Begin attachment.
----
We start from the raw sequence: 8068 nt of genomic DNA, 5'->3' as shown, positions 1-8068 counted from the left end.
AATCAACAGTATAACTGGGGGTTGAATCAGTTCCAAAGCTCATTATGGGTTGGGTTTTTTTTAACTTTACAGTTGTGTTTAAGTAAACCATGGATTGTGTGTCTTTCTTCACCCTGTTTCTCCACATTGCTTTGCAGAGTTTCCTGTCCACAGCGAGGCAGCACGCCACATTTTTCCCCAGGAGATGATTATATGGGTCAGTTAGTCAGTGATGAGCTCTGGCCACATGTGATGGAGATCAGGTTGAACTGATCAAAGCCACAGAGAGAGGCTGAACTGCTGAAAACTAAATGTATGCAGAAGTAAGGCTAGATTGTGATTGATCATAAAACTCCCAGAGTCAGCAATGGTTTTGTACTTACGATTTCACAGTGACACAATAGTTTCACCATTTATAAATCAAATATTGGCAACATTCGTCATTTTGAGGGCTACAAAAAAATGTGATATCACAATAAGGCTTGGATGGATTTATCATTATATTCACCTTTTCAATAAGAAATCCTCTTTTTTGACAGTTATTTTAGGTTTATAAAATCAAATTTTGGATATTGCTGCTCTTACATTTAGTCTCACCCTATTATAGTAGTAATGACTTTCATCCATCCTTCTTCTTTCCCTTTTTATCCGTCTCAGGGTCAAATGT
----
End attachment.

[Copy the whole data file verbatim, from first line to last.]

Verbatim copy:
We start from the raw sequence: 8068 nt of genomic DNA, 5'->3' as shown, positions 1-8068 counted from the left end.
AATCAACAGTATAACTGGGGGTTGAATCAGTTCCAAAGCTCATTATGGGTTGGGTTTTTTTTAACTTTACAGTTGTGTTTAAGTAAACCATGGATTGTGTGTCTTTCTTCACCCTGTTTCTCCACATTGCTTTGCAGAGTTTCCTGTCCACAGCGAGGCAGCACGCCACATTTTTCCCCAGGAGATGATTATATGGGTCAGTTAGTCAGTGATGAGCTCTGGCCACATGTGATGGAGATCAGGTTGAACTGATCAAAGCCACAGAGAGAGGCTGAACTGCTGAAAACTAAATGTATGCAGAAGTAAGGCTAGATTGTGATTGATCATAAAACTCCCAGAGTCAGCAATGGTTTTGTACTTACGATTTCACAGTGACACAATAGTTTCACCATTTATAAATCAAATATTGGCAACATTCGTCATTTTGAGGGCTACAAAAAAATGTGATATCACAATAAGGCTTGGATGGATTTATCATTATATTCACCTTTTCAATAAGAAATCCTCTTTTTTGACAGTTATTTTAGGTTTATAAAATCAAATTTTGGATATTGCTGCTCTTACATTTAGTCTCACCCTATTATAGTAGTAATGACTTTCATCCATCCTTCTTCTTTCCCTTTTTATCCGTCTCAGGGTCAAATGT